There are a lot of wonderful things that happen when two cultures come together, and it’s nowhere more obvious than in the south Texas town of McAllen, where the Mexican and American cultures have combined to create some truly unique food.
From experiencing Pan de Campo—a staple at cattle drives—at the upscale restaurant Salt American Table, to chomping down on the Nuri Taco (seared Cecina steak, chori-queso, Oaxaca cheese) at a local food truck gathering, this melding of food and culture makes a delicious combination.
Breakfast is the most important meal of the day, especially if you start at Delia’s Tamales, where you can find authentic pork, chicken, beef, and bean tamales—as well as spicy versions—at this Rio Grande Valley favorite. From her start selling tamales door-to-door, Delia has parlayed her cooking prowess into six locations in and around McAllen, but don’t be surprised if you show up and have to stand in line—the place attracts way more locals than tourists
Locals also flock to Costa Messa for authentic Mexican cuisine as well as its Tex-Mex offerings. While the restaurant does serve an impressive array of items for lunch and dinner, they serve breakfast, and I was impressed with their ability to give even a straightforward meal a little sass. My Eggs Benedicto, while remaining true to the poached egg/hollandaise sauce/Canadian bacon concept, featured tomatoes and green peppers and something that gave it a slightly spicy and oh, so good taste.
For lunch, Bodega Tavern & Kitchen provides eclectic, locally sourced, regional Texas cuisine. With everything on the menu from blackened chicken and grits to braised beef enchiladas and even a Mexican street (hot)dog, you have the chance to explore some items you won’t find in typical restaurants. Chef Adam Cavazos often changes up the menu—in part so he won’t get bored—though there are some favorites, like his truffle fries and chicken sandwich with black garlic hot sauce that hopefully won’t be going anywhere soon. The restaurant is also open for dinner, and though I didn’t have a chance to make it back for that, I can tell you that their cocktail bar—which specializes in mescal and tequila drinks—is worth an after-work stop.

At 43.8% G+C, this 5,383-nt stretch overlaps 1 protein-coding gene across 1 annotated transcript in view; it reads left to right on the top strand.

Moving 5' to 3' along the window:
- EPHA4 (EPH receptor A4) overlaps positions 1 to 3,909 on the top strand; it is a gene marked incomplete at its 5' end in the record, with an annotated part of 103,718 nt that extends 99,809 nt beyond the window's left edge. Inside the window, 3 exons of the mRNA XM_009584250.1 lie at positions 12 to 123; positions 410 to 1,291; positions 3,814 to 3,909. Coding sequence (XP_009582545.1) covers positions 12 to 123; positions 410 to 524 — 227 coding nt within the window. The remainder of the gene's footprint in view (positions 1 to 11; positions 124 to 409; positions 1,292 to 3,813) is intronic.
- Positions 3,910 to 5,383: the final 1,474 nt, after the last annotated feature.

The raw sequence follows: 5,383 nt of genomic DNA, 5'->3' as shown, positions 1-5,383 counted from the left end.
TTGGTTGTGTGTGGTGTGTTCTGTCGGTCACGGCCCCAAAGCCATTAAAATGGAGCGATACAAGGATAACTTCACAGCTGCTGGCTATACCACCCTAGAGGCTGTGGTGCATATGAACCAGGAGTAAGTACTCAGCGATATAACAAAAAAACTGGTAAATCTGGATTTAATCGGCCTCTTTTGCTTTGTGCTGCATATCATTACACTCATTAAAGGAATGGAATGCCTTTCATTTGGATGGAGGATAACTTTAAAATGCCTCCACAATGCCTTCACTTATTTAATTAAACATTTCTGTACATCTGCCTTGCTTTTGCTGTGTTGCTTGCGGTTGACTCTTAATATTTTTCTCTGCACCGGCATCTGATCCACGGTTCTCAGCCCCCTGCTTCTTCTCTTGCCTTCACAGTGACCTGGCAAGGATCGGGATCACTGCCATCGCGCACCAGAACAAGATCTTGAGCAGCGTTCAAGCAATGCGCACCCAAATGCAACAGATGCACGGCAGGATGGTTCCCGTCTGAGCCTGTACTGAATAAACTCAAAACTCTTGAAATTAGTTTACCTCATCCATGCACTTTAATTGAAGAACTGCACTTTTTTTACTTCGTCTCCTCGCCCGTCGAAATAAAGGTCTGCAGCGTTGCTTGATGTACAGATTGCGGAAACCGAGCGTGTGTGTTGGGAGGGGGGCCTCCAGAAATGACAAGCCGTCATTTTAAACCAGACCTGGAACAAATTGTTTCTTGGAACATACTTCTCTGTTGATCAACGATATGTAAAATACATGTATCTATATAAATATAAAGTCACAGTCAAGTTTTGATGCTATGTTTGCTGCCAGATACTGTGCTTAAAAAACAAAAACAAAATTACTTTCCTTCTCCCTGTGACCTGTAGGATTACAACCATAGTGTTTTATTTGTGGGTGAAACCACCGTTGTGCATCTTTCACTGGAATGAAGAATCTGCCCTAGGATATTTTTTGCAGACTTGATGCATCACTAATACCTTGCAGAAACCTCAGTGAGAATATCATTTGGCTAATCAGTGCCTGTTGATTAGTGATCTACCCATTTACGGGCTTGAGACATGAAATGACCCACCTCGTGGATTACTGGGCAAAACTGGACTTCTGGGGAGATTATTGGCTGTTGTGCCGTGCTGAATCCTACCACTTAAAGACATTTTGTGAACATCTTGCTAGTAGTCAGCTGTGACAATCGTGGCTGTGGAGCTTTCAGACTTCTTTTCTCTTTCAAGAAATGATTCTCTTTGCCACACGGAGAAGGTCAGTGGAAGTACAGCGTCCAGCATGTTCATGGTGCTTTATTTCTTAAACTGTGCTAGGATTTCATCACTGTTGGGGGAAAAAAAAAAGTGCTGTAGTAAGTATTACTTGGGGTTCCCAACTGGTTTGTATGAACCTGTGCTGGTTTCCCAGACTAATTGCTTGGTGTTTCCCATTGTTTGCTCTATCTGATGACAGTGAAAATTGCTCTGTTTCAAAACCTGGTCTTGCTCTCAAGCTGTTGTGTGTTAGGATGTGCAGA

Salt American Table is always a treat, and there’s always something on the menu that I’ve never heard of—much less tried. Braised Texas rabbit or quail knots, anyone? I was really blown away by something fairly simple the last time I visited—the restaurant’s upscale take on Pan de Campo, which is basically corn bread that cowboys eat out on the range. This “official state bread of Texas” was paired with two types of honey provided by a 78-year-old local beekeeper; one was almost floral in its aftertaste; the other featured peach and pear notes.
I will add that if you’re visiting Salt, you have to sample the mac and cheese, made with bacon, homemade pasta, béchamel sauce, American, aged cheddar and smoked Gruyere cheese. To die for.
I was never a big fan of the food truck trend until I tried the Devine Swine (Asian pork belly, pickled red onions and carrots, and ponzu sauce) from Nuri’s food truck, which you can find in the McAllen Food Park, located between the city’s arts and cultural districts. Take some friends and try all of the Mexican-Korean fusion choices, including Korean Karnitas, Yard Bird, and kimchee fries or rice; you’re just cheating yourself if you’re not trying more than just one of these unique concoctions.
Cook Your Own
If all of this fantastic food has you wanting to channel your inner chef, you might want to visit McAllen Culinary Academy, run by Chef Marcel. Originally from the Netherlands, he moved to McAllen with his wife, a city native, and they owned a French-style bistro for almost 11 years. When she was diagnosed with breast cancer, they closed the restaurant to spend more time together, and now that she’s recovered, they serve her favorite menu items for lunch at their restaurant—The Lunch Box on 10th—where they run the cooking school at night.
It was enlightening as well as entertaining to work with Chef Marcel, who laughingly shared such sage advice as, “The knife is sharp. The stove is hot.” Our class created a pretty fabulous meal consisting of heirloom tomato salad with anchovy vinaigrette, prosciutto wrapped pork loin with béchamel sauce, risotto, and a homemade almost-instant bittersweet chocolate mousse. I must say I excel at salads, though the patience required to make a perfect risotto escapes me.
When everything is made with the freshest ingredients, literally sourced from local farms and herb gardens that morning, it’s no wonder that the meals—Tex-Mex combinations and more—attract foodies from both sides of the border.
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